Their struggle is perhaps far from over, but the five villages of Seongsan-eup, Jeju Island–South Korea, who have actively opposed a controversial 2nd airport/ airport city/ aerotropolis project, have come to an initial agreement with Jeju Island’s provincial government. The two parties agreed to reevaluate the original feasibility studies done on the proposed area.
This means the villages have effectively bought time for a land and environmental impact assessment. Existing evaluations came under heavy criticism from many, including the some 15 environmental groups who joined the villagers’ action.
Initial studies were carried out unbeknownst to village leaders. At no point before official declaration of the new airport project were residents consulted. Most residents found out about the project when it was announced in local newspapers. ‘Aerotropolis’ projects are notorious around the globe for corruption and often get slated for areas where residents can mount little effective resistance.
Villages Oppose 2nd Airport
The residents of the five villages united against the airport, who occupy a twenty kilometer area along Jeju Island’s southeastern coastal highway, have been engaged in fighting the project for two years. Most residents are farmers or women abalone divers. The divers’ were recently recognized as an intangible cultural heritage by Unesco. Nearby, to the east, lies Sunrise Peak, also a Unesco-recognized feature of Jeju Island.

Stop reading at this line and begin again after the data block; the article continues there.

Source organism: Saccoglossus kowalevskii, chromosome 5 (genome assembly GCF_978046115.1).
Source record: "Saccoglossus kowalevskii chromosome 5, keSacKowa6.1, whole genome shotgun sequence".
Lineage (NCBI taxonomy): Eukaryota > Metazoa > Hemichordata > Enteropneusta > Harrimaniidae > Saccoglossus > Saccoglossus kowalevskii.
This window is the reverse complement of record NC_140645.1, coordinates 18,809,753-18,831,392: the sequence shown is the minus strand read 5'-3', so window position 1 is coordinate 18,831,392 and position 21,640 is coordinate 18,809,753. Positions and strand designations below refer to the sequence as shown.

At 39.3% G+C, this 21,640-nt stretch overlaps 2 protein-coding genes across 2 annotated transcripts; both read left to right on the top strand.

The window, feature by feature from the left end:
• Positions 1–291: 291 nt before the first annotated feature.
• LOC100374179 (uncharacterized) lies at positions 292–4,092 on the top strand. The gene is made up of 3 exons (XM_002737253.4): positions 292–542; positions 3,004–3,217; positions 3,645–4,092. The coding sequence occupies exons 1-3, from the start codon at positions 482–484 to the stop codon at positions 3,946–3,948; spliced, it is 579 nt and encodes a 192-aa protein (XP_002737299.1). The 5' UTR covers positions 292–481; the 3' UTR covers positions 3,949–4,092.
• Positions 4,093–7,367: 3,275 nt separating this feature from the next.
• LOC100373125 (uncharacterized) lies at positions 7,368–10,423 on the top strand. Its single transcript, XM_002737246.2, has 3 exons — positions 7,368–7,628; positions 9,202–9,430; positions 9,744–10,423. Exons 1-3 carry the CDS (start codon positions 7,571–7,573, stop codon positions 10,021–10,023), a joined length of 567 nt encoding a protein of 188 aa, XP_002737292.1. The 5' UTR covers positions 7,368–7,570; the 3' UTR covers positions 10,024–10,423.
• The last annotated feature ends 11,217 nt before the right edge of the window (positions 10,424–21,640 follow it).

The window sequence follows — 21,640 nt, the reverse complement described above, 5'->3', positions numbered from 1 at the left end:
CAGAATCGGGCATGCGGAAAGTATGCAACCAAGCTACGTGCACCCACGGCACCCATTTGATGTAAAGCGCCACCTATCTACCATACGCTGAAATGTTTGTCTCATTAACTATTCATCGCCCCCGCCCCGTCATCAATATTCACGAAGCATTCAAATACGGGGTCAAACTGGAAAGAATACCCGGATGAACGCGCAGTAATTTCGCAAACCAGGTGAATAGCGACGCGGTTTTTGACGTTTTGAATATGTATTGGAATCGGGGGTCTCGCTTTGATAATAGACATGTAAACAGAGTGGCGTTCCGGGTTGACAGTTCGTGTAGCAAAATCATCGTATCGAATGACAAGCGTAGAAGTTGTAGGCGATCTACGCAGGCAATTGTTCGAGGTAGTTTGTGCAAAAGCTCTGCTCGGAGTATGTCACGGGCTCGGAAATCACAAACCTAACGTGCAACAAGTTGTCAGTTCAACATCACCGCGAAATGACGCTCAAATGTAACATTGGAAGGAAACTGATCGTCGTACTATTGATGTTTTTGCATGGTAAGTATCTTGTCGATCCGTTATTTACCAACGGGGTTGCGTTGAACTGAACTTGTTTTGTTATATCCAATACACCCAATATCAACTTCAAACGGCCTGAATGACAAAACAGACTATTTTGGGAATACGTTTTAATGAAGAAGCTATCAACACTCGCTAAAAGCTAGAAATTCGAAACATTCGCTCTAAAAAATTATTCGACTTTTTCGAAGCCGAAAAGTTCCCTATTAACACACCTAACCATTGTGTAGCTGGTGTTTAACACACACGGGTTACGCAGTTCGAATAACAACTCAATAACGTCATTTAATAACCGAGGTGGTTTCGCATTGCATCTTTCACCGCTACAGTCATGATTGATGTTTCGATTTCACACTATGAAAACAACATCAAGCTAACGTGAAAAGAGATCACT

The second airport would be the center-piece of several mega-projects that would likely lead to major, and possibly devastating (especially for locals) environmental, cultural and socio-economic shifts in the area.
The resistance to Jeju Island’s 2nd Airport enters its third year this month.
For an overview of the villages’ (Ongpyoung, Sinsan, Nansan, Susan, Goseong) ongoing struggle anti-aero.org has a comprehensive write-up in English.
For my original post on the use of shamanic symbolism in counter airport protests– journey HERE.
The area of the five villages is deeply shamanic, exhibiting many features of Jeju Island’s native religion even in its communal Confucian-based rites. There are several historic holy groves that would be destroyed in the construction of the 2nd airport. Rituals held at the sanctuaries are integral to the spiritual and social life of residents.
On day 35 of Kyung-bae Kim’s dramatic hunger strike, an agreement was finally reached. Kim is the vice-chair of the opposition committee. The committee consists of village leaders, residents, a growing number of University professors, Catholic leaders and civic groups. Citizens from across Jeju Island have been rising in support as well. More than a month prior, key members of the committee, including Kim, set up a protest camp in a grassy area opposite the main provincial office.
UPDATE 10/15: While an agreement was reached on the 13th of November between the Jeju provincial government and the opposition committee, the Ministry of Land, Infrastructure and Transport still has yet to agree to the proposal for a re-verification of site selection. Thus, vice-chair Kyung-bae Kim has pledged to continue his hunger strike until that agreement is made. He is currently on day 37.
The Fight Will Continue
The fight against the 2nd Airport project is likely far from over. No one is throwing in the towel anytime soon. Islanders, particularly in recent years, are no strangers to conflicts concerning the development of mega-projects which threaten their well-being.
Shamanism in Jeju Island’s coastal region: